The Babyface has not been developed with stand-alone mode and iPad in mind. Therefore using these two new modes require some special attention on how to deliver power to the Babyface.
In general an iPad delivers only about 20 mA to external devices. Connecting the Babyface, which would run on USB bus power, will therefore throw up an error message on the iPad that the attached device is not supported or draws too much current. Additionally the available current is far from what the Babyface needs (500 mA).
Therefore in Class Compliant mode connected to an iPad the Babyface needs to be operated with an external standard power supply, like the ones provided by RME (6 to 12 Volts and around 1 A).
The Babyface features automatic power on/off for the external power socket, steered by the presence of USB power. To avoid the mentioned error message when trying to use the Babyface with the iPad, make sure to connect all items in the right order: first connect the CCK with the Babyface, then plug it into the iPad - and the Babyface will start without that error message on the iPad. The long version: Connect Babyface to an external power supply, connect the USB cable to the BF, connect the CCK to this USB cable, then plug the CCK into the iPad.
Connecting the CCK first into the iPad, then the USB cable (the Babyface) into the CCK will prevent operation with the error message that the device needs too much power!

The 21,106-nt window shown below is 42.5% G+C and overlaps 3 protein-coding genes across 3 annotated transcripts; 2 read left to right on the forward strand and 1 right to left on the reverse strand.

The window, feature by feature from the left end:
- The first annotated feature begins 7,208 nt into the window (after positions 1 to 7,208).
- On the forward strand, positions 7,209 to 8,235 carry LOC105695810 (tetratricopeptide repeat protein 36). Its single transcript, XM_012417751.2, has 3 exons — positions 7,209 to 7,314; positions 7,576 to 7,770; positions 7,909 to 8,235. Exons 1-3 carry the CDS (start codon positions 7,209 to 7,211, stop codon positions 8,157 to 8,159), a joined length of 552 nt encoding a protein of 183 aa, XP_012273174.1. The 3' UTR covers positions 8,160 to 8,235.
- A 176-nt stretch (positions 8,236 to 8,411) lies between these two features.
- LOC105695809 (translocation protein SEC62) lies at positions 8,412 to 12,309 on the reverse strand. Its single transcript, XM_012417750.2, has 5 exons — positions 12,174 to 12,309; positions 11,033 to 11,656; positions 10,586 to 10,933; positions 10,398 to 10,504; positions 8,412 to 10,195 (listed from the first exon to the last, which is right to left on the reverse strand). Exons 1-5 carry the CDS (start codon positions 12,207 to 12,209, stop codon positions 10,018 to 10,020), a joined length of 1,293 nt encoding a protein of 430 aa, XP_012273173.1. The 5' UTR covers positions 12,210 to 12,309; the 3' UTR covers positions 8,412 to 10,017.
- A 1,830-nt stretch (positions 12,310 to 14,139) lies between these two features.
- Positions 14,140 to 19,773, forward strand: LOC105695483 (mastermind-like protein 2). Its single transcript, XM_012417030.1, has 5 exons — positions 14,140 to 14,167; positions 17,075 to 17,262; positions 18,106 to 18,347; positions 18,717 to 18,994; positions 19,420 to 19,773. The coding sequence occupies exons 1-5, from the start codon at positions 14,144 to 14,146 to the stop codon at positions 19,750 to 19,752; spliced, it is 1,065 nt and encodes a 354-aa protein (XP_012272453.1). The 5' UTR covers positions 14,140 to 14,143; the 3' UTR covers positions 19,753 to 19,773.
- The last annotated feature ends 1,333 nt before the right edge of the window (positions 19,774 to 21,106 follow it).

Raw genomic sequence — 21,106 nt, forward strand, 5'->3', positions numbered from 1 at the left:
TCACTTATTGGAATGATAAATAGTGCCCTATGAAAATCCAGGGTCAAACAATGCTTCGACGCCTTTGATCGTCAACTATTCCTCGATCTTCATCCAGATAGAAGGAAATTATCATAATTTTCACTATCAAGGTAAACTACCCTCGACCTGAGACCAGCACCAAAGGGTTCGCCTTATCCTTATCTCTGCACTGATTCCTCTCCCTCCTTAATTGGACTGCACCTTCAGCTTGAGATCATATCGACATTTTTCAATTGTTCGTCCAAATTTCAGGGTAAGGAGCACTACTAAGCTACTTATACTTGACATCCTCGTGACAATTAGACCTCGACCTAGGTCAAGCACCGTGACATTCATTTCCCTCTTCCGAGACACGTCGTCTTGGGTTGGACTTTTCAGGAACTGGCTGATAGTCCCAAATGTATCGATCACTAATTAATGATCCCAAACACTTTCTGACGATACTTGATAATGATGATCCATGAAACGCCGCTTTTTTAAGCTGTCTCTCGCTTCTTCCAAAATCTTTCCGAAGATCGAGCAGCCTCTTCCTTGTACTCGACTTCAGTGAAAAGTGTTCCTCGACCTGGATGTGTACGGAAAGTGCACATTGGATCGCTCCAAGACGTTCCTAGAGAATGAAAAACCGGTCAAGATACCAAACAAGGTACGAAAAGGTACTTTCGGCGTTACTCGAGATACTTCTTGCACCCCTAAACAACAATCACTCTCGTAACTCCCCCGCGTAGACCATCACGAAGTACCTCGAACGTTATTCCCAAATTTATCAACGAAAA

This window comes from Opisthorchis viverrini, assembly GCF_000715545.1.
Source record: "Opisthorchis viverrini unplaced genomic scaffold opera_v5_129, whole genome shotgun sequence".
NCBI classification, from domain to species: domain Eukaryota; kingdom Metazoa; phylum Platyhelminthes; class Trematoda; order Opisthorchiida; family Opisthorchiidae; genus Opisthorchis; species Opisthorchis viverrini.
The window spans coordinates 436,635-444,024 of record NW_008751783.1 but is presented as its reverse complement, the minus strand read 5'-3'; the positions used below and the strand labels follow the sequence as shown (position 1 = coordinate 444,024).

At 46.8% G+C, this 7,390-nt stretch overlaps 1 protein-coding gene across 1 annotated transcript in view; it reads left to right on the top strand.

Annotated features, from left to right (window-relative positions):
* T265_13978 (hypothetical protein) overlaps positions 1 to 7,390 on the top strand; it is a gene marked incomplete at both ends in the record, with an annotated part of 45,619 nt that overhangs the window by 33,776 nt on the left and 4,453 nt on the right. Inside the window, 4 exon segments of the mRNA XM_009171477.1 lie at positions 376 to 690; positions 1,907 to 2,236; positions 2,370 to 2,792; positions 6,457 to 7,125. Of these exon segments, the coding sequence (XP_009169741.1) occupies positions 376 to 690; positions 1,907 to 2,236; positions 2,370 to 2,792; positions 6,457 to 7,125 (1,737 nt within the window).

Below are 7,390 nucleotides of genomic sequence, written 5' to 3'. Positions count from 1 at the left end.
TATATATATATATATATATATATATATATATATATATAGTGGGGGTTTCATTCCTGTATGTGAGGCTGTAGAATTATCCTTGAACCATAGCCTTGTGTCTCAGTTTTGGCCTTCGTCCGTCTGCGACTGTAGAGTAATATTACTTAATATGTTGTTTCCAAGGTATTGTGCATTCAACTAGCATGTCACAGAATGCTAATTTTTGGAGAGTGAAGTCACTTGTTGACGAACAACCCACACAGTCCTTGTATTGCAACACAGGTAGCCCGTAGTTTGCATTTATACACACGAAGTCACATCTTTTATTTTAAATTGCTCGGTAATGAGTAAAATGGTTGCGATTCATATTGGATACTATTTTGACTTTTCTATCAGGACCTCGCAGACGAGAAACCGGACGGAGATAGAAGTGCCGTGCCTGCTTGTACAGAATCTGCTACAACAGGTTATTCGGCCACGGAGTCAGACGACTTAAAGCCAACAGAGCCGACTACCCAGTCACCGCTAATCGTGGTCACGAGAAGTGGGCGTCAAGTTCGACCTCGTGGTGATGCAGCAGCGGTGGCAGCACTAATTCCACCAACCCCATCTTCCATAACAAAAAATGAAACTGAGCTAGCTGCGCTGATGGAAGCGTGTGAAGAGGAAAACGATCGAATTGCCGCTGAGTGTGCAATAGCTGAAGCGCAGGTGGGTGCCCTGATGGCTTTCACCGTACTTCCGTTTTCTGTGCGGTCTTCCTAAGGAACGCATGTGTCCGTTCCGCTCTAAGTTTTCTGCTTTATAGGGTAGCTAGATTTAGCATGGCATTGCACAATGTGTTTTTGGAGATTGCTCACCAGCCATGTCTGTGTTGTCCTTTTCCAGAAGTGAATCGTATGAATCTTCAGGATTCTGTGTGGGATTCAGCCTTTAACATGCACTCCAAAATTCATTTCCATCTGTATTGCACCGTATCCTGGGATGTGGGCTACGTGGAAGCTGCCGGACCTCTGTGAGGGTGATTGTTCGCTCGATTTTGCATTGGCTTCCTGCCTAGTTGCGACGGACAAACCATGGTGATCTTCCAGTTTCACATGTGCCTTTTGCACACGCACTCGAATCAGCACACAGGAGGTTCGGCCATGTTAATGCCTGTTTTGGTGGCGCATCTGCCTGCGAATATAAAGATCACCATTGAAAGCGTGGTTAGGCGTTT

For stand-alone mode use USB bus power instead of the external power supply. Simply plug the USB cable into any suitable USB power supply (like the charger for iPhone or iPad).
Since firmware 200 the Babyface operates in three different modes: driver-based USB 2, stand-alone mode, and Class Compliant mode. The latter describes a standard that is natively supported by operating systems like Windows, Mac OSX and Linux. No proprietary drivers are required, the device will be directly recognized when CC mode is activated. Obviously, native features will be limited in comparison to those provided by the RME driver set. For example there will be no (Total) Mix and no effects.
The Class Compliant mode can be activated and deactivated by holding down the Select and Recall button while powering up the Babyface. The level meters will run up, confirming CC mode.
The Babyface provides the iPad with the professional analog I/O connections it lacks. Superb microphone preamps, in addition to professional balanced line outputs, and a hi-power headphone output that also excels with high impedance headphones. Plus gain and level adjustments, SPDIF and ADAT input and output, at up to 96 kHz and 24 bit. And of course a Sysex-capable MIDI I/O.
Note that since iOS 5 multichannel recording is supported, and since iOS 6 multichannel playback as well. At this time only djay and Auria support more than one stereo output, others are expected to follow soon.
- Babyface with firmware >200 and activated Class Compliant mode
- Any Apple iPad with at least iOS 5. iPhone and iPod Touch can not be used.
- Apple iPad Camera Connection Kit (Dock or Lightning to USB)